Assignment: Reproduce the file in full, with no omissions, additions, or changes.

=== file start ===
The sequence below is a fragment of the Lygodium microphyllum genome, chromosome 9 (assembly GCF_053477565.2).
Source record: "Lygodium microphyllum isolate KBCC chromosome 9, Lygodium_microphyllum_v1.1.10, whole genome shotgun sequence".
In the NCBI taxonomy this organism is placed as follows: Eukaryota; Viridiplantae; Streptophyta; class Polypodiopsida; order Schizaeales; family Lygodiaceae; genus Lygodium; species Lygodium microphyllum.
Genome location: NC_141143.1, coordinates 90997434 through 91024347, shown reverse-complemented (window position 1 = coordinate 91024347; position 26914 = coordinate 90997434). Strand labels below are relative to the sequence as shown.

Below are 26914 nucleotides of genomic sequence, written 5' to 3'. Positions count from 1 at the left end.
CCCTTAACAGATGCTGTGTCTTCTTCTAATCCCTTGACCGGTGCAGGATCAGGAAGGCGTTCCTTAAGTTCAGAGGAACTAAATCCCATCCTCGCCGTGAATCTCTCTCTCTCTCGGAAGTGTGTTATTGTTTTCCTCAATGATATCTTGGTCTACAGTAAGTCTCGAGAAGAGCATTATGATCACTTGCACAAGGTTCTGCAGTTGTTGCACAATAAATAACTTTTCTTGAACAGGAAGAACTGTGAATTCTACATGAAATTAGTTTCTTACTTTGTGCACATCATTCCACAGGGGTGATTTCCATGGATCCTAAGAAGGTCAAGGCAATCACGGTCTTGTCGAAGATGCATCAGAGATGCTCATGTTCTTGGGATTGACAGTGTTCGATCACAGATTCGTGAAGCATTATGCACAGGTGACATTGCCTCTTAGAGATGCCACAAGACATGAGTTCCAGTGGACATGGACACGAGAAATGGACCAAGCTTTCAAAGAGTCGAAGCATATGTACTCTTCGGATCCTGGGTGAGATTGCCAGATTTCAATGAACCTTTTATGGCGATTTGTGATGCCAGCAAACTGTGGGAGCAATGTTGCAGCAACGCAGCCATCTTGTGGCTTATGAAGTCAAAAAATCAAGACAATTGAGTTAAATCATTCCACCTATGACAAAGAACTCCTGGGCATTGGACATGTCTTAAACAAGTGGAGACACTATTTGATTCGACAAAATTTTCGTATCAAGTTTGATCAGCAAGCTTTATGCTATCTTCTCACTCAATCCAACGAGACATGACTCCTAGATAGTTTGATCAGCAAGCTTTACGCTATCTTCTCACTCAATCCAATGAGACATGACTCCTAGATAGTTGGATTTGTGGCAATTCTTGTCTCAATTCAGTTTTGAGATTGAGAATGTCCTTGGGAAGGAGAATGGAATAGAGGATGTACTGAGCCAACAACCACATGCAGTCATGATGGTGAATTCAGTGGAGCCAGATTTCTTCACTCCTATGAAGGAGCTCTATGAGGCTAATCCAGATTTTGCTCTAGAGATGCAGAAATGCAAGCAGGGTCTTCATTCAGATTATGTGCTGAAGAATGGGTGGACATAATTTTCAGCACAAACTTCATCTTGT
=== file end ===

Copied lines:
The sequence below is a fragment of the Lygodium microphyllum genome, chromosome 9 (assembly GCF_053477565.2).
Source record: "Lygodium microphyllum isolate KBCC chromosome 9, Lygodium_microphyllum_v1.1.10, whole genome shotgun sequence".
In the NCBI taxonomy this organism is placed as follows: Eukaryota; Viridiplantae; Streptophyta; class Polypodiopsida; order Schizaeales; family Lygodiaceae; genus Lygodium; species Lygodium microphyllum.
Genome location: NC_141143.1, coordinates 90997434 through 91024347, shown reverse-complemented (window position 1 = coordinate 91024347; position 26914 = coordinate 90997434). Strand labels below are relative to the sequence as shown.

Below are 26914 nucleotides of genomic sequence, written 5' to 3'. Positions count from 1 at the left end.
CCCTTAACAGATGCTGTGTCTTCTTCTAATCCCTTGACCGGTGCAGGATCAGGAAGGCGTTCCTTAAGTTCAGAGGAACTAAATCCCATCCTCGCCGTGAATCTCTCTCTCTCTCGGAAGTGTGTTATTGTTTTCCTCAATGATATCTTGGTCTACAGTAAGTCTCGAGAAGAGCATTATGATCACTTGCACAAGGTTCTGCAGTTGTTGCACAATAAATAACTTTTCTTGAACAGGAAGAACTGTGAATTCTACATGAAATTAGTTTCTTACTTTGTGCACATCATTCCACAGGGGTGATTTCCATGGATCCTAAGAAGGTCAAGGCAATCACGGTCTTGTCGAAGATGCATCAGAGATGCTCATGTTCTTGGGATTGACAGTGTTCGATCACAGATTCGTGAAGCATTATGCACAGGTGACATTGCCTCTTAGAGATGCCACAAGACATGAGTTCCAGTGGACATGGACACGAGAAATGGACCAAGCTTTCAAAGAGTCGAAGCATATGTACTCTTCGGATCCTGGGTGAGATTGCCAGATTTCAATGAACCTTTTATGGCGATTTGTGATGCCAGCAAACTGTGGGAGCAATGTTGCAGCAACGCAGCCATCTTGTGGCTTATGAAGTCAAAAAATCAAGACAATTGAGTTAAATCATTCCACCTATGACAAAGAACTCCTGGGCATTGGACATGTCTTAAACAAGTGGAGACACTATTTGATTCGACAAAATTTTCGTATCAAGTTTGATCAGCAAGCTTTATGCTATCTTCTCACTCAATCCAACGAGACATGACTCCTAGATAGTTTGATCAGCAAGCTTTACGCTATCTTCTCACTCAATCCAATGAGACATGACTCCTAGATAGTTGGATTTGTGGCAATTCTTGTCTCAATTCAGTTTTGAGATTGAGAATGTCCTTGGGAAGGAGAATGGAATAGAGGATGTACTGAGCCAACAACCACATGCAGTCATGATGGTGAATTCAGTGGAGCCAGATTTCTTCACTCCTATGAAGGAGCTCTATGAGGCTAATCCAGATTTTGCTCTAGAGATGCAGAAATGCAAGCAGGGTCTTCATTCAGATTATGTGCTGAAGAATGGGTGGACATAATTTTCAGCACAAACTTCATCTTGT